Okay, okay, “cultivating your inner dictator” might be a little harsh, but one of the best organizing tips I give my clients is to be more selective (other terms: picky, choosey, more discerning, downright discrimminating.) Selectivity is a new organizing skill. That’s because the Internet is a real game changer in the organization/disorganization realm. Information is now unlimited. Shopping has no bounds (except poverty) and sharing videos/photos/thoughts/ideas is easy and unrelenting. If you are overwhelmed you are likely under-selective. How do you cultivate your inner dictator? Let’s say you have 300 hard copy photos. You easily could receive, depending on the size of your family, another 100 or more a year, digitally. This discussion could easily devolve into a debate about the best features of the zillion digital photo programs/services available. And you should use as much technology as will make the job of dealing with photos easier. But I’m making the case that cultivating the skill of selectivity trumps technology. Here is how it is done:


  • Have a criteria(s). It can be “appealing”, “most recent”, “something I don’t have already”
  • Schedule a sort time just before occasions (the week after a family reunion, a few days after Christmas, etc.)
  • Sort with a closed-mind using your criteria to guide you
  • Put an in/out ratio in place. For example, for every 100 photoes I receive I’ll get rid of 20

Being selective takes practice. Good items to practice on are your bookmarks/Favorites, e-books you’ve accumulated, and magazines. Bad items to practice on are tangible books, shoes, and office supplies. You simply cannot have too much of those!

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Tuesday, May 31, 2011 @ 09:05 AM
posted by admin

When it comes to organizing, categories are king. Categories are a fundamental organizing building block. They suggest what things go together. Categories make it possible to organize and store things for easy access and retrieval. An article about arthritis might go in a file called Health but a document about bird-feeders doesn’t. Most of us don’t store our belts with our cereal: unless you’re a category-bender. “Watching the birds at the bird feeder is relaxing. It makes my arthritis less painful”, says my client Roberta. So we file the article about bird-feeders under Health. Category-benders think about “big picture” and they see many connections between items that I would never think of. I tend to think of my stuff in a more micro way. It makes it easier for me to categorize it.

I was reminded of category-bending when my great niece (grand niece?) got a wrong answer on an elementary school quiz called “What Does Not Belong?” There was a picture of a shoe, a dog, a cat, and a bird. She circled the bird. When asked to explain, she said, “Well, my dog grabbed Mom’s shoe and ran around the house with it. Mom got mad and ran after the dog. She stepped on the cat’s tail. The cat ran under the couch. We don’t have a bird.” So there you go. Roberta belts are coiled in plastic bags next to the cereal in the pantry. “Weight loss”, she says. “I’m supposed to the eat fiber cereal everyday. The belt/cereal combination works for me.” So there you go.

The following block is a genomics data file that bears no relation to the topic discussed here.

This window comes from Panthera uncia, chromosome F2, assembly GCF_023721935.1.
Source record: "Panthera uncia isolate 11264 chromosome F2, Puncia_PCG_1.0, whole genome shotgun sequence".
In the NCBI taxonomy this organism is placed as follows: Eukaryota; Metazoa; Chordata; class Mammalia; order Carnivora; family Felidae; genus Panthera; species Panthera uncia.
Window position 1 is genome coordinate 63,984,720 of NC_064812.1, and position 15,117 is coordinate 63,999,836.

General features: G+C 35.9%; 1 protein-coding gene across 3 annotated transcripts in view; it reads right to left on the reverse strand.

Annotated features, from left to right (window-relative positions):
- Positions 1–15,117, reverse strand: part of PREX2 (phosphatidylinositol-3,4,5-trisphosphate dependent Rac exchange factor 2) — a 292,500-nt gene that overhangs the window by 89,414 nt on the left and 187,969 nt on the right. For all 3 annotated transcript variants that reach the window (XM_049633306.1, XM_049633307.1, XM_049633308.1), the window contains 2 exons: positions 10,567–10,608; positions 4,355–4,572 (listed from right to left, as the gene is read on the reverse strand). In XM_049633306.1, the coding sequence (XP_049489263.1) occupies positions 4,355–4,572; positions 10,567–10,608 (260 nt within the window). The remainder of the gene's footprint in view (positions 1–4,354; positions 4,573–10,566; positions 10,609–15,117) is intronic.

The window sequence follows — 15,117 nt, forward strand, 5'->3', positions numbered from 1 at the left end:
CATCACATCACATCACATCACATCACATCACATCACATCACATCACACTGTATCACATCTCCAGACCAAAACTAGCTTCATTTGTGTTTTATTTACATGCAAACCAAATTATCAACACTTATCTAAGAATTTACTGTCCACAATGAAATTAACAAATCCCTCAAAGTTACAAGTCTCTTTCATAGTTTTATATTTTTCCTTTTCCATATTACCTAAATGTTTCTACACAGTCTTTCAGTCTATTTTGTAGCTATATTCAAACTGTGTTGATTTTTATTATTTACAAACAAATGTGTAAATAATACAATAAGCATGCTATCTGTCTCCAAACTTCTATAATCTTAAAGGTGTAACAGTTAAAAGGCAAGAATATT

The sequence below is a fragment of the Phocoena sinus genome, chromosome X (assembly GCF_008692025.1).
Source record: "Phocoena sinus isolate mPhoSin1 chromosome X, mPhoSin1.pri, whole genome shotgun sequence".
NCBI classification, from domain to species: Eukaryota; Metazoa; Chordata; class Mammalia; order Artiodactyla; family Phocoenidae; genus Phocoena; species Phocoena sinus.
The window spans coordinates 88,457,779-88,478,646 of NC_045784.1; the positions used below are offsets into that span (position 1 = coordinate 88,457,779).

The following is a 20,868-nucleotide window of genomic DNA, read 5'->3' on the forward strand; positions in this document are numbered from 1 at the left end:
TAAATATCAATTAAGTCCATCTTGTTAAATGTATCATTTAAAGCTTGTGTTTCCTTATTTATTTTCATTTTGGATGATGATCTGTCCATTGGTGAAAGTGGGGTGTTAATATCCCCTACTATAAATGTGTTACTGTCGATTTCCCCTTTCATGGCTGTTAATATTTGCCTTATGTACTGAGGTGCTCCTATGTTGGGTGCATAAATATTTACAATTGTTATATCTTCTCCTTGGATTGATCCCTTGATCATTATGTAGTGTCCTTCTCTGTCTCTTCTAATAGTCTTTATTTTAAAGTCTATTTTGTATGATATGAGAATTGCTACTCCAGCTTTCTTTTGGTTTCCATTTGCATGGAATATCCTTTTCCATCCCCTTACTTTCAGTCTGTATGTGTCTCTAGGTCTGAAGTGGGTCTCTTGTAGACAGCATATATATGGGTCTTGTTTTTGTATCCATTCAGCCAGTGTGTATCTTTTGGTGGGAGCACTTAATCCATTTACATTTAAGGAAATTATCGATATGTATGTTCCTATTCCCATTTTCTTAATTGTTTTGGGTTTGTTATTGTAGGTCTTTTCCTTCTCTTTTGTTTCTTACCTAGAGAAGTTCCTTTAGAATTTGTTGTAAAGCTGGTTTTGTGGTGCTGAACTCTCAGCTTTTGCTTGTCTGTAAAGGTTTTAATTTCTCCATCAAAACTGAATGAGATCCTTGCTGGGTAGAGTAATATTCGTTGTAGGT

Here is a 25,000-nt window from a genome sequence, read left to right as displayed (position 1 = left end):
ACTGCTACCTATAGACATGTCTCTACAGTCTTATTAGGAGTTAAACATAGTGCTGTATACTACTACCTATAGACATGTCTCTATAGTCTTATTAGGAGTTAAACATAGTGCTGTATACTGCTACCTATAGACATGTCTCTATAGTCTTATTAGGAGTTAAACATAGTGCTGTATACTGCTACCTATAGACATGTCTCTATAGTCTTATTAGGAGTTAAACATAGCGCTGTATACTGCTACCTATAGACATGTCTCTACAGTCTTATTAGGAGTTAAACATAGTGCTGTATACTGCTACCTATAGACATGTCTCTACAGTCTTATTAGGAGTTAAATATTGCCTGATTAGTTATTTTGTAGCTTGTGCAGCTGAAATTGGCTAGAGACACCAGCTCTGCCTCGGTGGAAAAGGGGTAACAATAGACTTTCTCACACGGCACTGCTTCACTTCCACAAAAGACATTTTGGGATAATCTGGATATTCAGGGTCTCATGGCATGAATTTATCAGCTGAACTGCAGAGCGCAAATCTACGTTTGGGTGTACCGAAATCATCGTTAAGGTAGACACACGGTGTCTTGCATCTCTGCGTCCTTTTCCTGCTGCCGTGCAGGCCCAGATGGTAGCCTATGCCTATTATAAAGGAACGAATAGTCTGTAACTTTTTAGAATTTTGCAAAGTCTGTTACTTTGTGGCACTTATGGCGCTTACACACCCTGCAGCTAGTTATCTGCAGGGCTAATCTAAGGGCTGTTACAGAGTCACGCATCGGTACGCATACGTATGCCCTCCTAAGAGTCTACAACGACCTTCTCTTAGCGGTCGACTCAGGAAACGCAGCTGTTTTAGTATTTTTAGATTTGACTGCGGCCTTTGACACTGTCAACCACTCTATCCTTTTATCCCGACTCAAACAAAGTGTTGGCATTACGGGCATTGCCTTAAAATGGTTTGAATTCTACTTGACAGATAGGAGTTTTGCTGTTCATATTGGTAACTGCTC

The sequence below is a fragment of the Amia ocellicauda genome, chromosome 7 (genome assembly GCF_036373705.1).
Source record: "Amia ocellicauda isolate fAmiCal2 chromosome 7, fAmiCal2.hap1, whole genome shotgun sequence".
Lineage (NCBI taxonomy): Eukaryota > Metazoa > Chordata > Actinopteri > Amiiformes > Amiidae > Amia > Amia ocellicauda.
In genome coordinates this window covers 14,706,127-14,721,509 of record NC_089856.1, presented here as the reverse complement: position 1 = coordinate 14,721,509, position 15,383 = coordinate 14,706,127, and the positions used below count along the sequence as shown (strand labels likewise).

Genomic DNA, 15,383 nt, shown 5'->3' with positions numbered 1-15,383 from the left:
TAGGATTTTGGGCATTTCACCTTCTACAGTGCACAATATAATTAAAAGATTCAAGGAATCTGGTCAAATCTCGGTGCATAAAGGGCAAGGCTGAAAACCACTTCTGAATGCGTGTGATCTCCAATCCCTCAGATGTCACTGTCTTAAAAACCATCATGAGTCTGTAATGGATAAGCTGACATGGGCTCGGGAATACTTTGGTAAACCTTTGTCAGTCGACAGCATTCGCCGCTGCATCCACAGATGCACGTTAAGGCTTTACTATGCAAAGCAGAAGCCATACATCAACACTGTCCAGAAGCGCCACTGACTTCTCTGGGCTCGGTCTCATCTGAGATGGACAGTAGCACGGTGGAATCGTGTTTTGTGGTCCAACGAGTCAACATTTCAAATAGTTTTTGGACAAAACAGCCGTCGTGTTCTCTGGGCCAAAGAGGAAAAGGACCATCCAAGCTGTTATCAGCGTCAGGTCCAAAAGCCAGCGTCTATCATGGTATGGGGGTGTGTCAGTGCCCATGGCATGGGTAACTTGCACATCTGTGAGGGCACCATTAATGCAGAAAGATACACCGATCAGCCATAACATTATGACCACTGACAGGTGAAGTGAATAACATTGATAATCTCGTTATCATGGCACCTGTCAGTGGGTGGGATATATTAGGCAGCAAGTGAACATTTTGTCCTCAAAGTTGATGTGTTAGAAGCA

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One Person’s Clutter is Another Person’s POP

Sunday, May 22, 2011 @ 07:05 AM
posted by admin

People who have a lot of stuff find it challenging to get rid of because they do not consider it clutter. They consider it ‘POP’. POP stands for Potential, Opportunity, and Potential. Think about it. What are people saying when they claim, “I can’t throw these empty plastic medicine bottles away. They may come in handy for storing something later.” The medicine bottles have ‘potential’. As plastic containers they have a latent quality that could be useful in the future. What are people saying when they state, “I’m going to hold onto the newsletters from my old job just in case I work there again.” Circumstances in the future might present an opportunity to return to an old job and the newsletters might become relevent. What are people saying when they explain, “Someone might be able to use the backs of those used index cards. I’d rather not toss them out.” The used index cards express a ‘possibility’, a thing that might happen. The thing about POP statements is that they are not untrue. It is true an item might be useful to someone or some event in the future. I never argue the truth of a POP statement (though, having a learned a thing or two about gambling from my parents, it is just as true the items will go unused.)